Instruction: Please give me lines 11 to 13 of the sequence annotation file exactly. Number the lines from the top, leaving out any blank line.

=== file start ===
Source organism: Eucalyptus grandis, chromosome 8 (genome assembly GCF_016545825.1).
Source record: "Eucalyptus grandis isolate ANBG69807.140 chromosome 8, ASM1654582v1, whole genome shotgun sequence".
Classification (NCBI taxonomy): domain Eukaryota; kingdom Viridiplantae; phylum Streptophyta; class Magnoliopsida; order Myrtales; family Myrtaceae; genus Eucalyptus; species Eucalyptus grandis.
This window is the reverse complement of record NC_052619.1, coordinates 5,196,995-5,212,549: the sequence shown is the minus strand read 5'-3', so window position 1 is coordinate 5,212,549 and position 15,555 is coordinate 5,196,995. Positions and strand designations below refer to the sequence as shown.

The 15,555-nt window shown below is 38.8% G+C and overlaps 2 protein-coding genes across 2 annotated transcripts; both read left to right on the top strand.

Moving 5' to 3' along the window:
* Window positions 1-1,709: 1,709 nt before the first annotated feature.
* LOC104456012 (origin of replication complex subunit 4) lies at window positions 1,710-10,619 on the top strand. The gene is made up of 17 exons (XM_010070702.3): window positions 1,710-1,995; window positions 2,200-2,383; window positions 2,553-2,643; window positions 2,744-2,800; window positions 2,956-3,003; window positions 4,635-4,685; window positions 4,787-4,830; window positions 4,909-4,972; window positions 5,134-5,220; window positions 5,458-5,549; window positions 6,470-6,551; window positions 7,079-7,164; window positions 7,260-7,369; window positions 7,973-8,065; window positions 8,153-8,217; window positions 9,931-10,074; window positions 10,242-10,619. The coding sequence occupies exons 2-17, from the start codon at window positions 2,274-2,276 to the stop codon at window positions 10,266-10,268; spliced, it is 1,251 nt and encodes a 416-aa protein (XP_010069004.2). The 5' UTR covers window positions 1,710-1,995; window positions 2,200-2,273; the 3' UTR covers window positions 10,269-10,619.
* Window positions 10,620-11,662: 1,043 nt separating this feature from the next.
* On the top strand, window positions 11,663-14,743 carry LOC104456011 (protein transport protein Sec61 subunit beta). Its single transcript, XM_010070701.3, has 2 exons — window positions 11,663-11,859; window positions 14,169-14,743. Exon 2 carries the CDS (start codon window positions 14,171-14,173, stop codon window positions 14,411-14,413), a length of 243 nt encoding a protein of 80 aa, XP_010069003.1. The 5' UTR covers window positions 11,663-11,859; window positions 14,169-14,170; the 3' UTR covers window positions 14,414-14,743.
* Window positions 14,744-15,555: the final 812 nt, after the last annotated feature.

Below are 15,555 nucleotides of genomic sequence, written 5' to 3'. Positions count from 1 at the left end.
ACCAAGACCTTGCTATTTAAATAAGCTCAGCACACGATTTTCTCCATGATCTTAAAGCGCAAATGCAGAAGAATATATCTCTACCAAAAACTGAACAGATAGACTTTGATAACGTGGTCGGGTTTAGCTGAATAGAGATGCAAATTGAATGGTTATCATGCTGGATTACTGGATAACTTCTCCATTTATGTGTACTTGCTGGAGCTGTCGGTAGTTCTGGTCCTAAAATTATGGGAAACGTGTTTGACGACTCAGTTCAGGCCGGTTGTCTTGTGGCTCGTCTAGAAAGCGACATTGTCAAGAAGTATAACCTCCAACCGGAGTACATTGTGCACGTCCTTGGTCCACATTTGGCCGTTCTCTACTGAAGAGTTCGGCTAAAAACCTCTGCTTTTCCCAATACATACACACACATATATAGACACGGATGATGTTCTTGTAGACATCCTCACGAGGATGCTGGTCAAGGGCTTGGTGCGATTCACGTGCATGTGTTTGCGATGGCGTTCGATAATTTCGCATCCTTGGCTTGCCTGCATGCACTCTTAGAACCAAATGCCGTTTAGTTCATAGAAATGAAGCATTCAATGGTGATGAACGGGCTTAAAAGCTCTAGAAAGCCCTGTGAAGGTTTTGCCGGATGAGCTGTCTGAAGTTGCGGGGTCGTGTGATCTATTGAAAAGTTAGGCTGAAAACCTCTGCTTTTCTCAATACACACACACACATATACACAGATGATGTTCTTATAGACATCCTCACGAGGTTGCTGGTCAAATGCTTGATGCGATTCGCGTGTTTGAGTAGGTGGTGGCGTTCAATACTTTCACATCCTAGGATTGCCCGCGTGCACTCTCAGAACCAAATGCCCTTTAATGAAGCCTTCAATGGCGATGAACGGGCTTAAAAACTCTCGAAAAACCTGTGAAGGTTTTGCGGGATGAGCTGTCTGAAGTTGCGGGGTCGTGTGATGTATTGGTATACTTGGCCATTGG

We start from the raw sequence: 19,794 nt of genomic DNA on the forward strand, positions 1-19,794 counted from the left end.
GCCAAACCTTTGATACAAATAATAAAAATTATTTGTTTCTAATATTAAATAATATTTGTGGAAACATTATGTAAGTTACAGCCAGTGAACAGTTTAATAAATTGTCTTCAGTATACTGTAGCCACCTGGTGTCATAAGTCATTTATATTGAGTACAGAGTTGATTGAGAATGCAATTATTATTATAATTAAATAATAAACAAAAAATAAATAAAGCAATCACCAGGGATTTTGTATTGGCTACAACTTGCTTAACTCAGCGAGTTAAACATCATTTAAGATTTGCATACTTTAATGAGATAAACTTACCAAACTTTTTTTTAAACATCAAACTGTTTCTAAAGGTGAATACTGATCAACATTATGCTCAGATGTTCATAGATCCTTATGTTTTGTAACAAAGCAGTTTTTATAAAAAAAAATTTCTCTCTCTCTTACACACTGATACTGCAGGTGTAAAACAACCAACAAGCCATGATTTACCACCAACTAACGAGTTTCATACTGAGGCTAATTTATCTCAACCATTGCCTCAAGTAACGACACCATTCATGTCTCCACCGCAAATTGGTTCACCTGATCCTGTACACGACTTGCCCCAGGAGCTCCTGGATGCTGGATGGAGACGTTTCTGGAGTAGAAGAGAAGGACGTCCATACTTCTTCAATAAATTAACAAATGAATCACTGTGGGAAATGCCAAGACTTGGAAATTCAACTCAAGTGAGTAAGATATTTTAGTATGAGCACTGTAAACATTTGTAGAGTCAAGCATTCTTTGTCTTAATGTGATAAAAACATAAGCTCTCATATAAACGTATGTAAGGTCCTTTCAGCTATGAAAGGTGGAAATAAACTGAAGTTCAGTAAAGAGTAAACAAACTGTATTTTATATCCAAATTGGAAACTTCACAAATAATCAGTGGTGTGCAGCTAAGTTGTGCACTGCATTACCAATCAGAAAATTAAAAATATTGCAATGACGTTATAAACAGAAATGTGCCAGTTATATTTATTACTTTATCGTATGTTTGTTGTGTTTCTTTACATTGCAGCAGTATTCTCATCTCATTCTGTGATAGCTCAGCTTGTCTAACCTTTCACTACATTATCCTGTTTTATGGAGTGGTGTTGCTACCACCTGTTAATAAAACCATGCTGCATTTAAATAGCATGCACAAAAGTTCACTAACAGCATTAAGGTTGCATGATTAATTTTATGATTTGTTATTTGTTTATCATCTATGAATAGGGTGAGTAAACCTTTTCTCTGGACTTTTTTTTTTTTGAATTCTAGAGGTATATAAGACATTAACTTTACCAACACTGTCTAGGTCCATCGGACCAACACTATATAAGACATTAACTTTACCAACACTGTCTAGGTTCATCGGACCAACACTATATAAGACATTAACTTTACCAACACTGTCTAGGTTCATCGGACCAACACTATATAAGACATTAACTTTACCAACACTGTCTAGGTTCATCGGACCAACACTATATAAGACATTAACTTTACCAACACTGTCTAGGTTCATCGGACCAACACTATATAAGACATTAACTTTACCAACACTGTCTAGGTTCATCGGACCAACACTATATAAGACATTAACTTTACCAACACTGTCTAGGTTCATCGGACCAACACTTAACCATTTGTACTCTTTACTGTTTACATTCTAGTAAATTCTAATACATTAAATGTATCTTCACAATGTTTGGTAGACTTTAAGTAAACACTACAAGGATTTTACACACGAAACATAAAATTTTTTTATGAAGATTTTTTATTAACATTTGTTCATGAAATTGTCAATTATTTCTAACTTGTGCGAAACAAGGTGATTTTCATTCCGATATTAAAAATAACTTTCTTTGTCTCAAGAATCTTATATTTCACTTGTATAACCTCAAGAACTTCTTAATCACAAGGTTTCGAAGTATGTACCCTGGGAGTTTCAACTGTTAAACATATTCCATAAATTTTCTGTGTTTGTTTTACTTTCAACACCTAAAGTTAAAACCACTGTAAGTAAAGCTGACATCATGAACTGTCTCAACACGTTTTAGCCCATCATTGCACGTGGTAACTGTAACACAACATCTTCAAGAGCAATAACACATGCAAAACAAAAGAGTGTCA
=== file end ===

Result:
* Window positions 14,744-15,555: the final 812 nt, after the last annotated feature.

Below are 15,555 nucleotides of genomic sequence, written 5' to 3'. Positions count from 1 at the left end.
ACCAAGACCTTGCTATTTAAATAAGCTCAGCACACGATTTTCTCCATGATCTTAAAGCGCAAATGCAGAAGAATATATCTCTACCAAAAACTGAACAGATAGACTTTGATAACGTGGTCGGGTTTAGCTGAATAGAGATGCAAATTGAATGGTTATCATGCTGGATTACTGGATAACTTCTCCATTTATGTGTACTTGCTGGAGCTGTCGGTAGTTCTGGTCCTAAAATTATGGGAAACGTGTTTGACGACTCAGTTCAGGCCGGTTGTCTTGTGGCTCGTCTAGAAAGCGACATTGTCAAGAAGTATAACCTCCAACCGGAGTACATTGTGCACGTCCTTGGTCCACATTTGGCCGTTCTCTACTGAAGAGTTCGGCTAAAAACCTCTGCTTTTCCCAATACATACACACACATATATAGACACGGATGATGTTCTTGTAGACATCCTCACGAGGATGCTGGTCAAGGGCTTGGTGCGATTCACGTGCATGTGTTTGCGATGGCGTTCGATAATTTCGCATCCTTGGCTTGCCTGCATGCACTCTTAGAACCAAATGCCGTTTAGTTCATAGAAATGAAGCATTCAATGGTGATGAACGGGCTTAAAAGCTCTAGAAAGCCCTGTGAAGGTTTTGCCGGATGAGCTGTCTGAAGTTGCGGGGTCGTGTGATCTATTGAAAAGTTAGGCTGAAAACCTCTGCTTTTCTCAATACACACACACACATATACACAGATGATGTTCTTATAGACATCCTCACGAGGTTGCTGGTCAAATGCTTGATGCGATTCGCGTGTTTGAGTAGGTGGTGGCGTTCAATACTTTCACATCCTAGGATTGCCCGCGTGCACTCTCAGAACCAAATGCCCTTTAATGAAGCCTTCAATGGCGATGAACGGGCTTAAAAACTCTCGAAAAACCTGTGAAGGTTTTGCGGGATGAGCTGTCTGAAGTTGCGGGGTCGTGTGATGTATTGGTATACTTGGCCATTGG